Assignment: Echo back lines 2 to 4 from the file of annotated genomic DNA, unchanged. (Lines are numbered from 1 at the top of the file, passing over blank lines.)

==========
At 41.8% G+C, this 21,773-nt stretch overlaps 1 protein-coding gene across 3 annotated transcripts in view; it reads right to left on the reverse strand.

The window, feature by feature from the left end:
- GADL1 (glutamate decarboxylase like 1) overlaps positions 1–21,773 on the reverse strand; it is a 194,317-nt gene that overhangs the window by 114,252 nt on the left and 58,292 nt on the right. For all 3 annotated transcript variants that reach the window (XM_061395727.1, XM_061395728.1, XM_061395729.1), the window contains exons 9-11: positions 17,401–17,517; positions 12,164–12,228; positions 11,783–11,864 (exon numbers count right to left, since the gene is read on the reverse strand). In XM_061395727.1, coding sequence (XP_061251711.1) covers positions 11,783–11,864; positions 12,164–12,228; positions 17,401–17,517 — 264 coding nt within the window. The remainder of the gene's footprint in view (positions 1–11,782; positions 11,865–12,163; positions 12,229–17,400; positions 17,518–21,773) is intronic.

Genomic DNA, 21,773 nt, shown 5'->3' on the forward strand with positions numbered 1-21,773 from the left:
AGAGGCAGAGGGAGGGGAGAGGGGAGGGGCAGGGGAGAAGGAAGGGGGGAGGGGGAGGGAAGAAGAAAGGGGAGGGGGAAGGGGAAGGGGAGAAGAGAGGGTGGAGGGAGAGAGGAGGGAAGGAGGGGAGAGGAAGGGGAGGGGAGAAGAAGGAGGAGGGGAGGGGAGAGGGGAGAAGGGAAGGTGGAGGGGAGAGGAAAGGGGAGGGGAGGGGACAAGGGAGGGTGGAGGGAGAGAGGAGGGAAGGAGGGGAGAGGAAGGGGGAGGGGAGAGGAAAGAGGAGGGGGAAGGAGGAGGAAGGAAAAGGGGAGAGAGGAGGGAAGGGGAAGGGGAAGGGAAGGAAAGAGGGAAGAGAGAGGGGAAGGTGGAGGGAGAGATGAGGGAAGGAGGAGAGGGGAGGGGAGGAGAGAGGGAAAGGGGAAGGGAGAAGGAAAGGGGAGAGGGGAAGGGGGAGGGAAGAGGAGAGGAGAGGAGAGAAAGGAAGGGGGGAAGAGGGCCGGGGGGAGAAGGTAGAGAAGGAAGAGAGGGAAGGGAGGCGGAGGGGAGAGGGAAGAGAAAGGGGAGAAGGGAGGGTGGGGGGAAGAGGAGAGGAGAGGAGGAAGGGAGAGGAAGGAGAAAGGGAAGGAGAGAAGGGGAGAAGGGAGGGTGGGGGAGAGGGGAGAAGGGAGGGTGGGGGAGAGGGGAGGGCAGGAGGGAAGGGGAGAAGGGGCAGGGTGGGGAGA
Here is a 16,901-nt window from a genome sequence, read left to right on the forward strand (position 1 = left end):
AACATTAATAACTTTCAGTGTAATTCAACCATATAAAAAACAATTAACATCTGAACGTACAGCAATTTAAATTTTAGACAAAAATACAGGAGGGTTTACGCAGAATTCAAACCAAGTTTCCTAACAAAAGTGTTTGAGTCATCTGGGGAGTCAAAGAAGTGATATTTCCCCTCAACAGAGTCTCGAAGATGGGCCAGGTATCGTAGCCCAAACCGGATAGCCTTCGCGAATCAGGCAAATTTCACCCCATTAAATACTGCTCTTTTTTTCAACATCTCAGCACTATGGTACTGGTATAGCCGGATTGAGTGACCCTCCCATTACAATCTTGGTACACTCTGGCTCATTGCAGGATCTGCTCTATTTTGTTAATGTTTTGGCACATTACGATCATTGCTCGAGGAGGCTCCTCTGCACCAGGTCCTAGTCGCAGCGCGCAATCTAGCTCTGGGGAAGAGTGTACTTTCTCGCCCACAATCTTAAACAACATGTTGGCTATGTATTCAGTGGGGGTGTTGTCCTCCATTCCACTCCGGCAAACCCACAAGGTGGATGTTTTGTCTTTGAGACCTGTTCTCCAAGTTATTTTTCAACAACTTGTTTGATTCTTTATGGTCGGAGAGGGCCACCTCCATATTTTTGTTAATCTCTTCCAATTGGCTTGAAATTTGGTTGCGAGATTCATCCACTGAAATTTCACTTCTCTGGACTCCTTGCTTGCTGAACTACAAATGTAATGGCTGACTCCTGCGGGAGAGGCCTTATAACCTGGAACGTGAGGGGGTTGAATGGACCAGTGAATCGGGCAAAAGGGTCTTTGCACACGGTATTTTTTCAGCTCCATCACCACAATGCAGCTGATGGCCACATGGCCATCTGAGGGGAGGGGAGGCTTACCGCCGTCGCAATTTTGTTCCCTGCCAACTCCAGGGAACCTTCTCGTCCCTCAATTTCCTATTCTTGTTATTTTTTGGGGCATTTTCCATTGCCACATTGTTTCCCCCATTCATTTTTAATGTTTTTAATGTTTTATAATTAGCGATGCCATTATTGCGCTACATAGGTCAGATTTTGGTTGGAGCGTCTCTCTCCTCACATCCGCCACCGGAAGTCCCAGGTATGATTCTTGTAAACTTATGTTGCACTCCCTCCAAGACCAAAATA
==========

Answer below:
The window, feature by feature from the left end:
- GADL1 (glutamate decarboxylase like 1) overlaps positions 1–21,773 on the reverse strand; it is a 194,317-nt gene that overhangs the window by 114,252 nt on the left and 58,292 nt on the right. For all 3 annotated transcript variants that reach the window (XM_061395727.1, XM_061395728.1, XM_061395729.1), the window contains exons 9-11: positions 17,401–17,517; positions 12,164–12,228; positions 11,783–11,864 (exon numbers count right to left, since the gene is read on the reverse strand). In XM_061395727.1, coding sequence (XP_061251711.1) covers positions 11,783–11,864; positions 12,164–12,228; positions 17,401–17,517 — 264 coding nt within the window. The remainder of the gene's footprint in view (positions 1–11,782; positions 11,865–12,163; positions 12,229–17,400; positions 17,518–21,773) is intronic.

Genomic DNA, 21,773 nt, shown 5'->3' on the forward strand with positions numbered 1-21,773 from the left: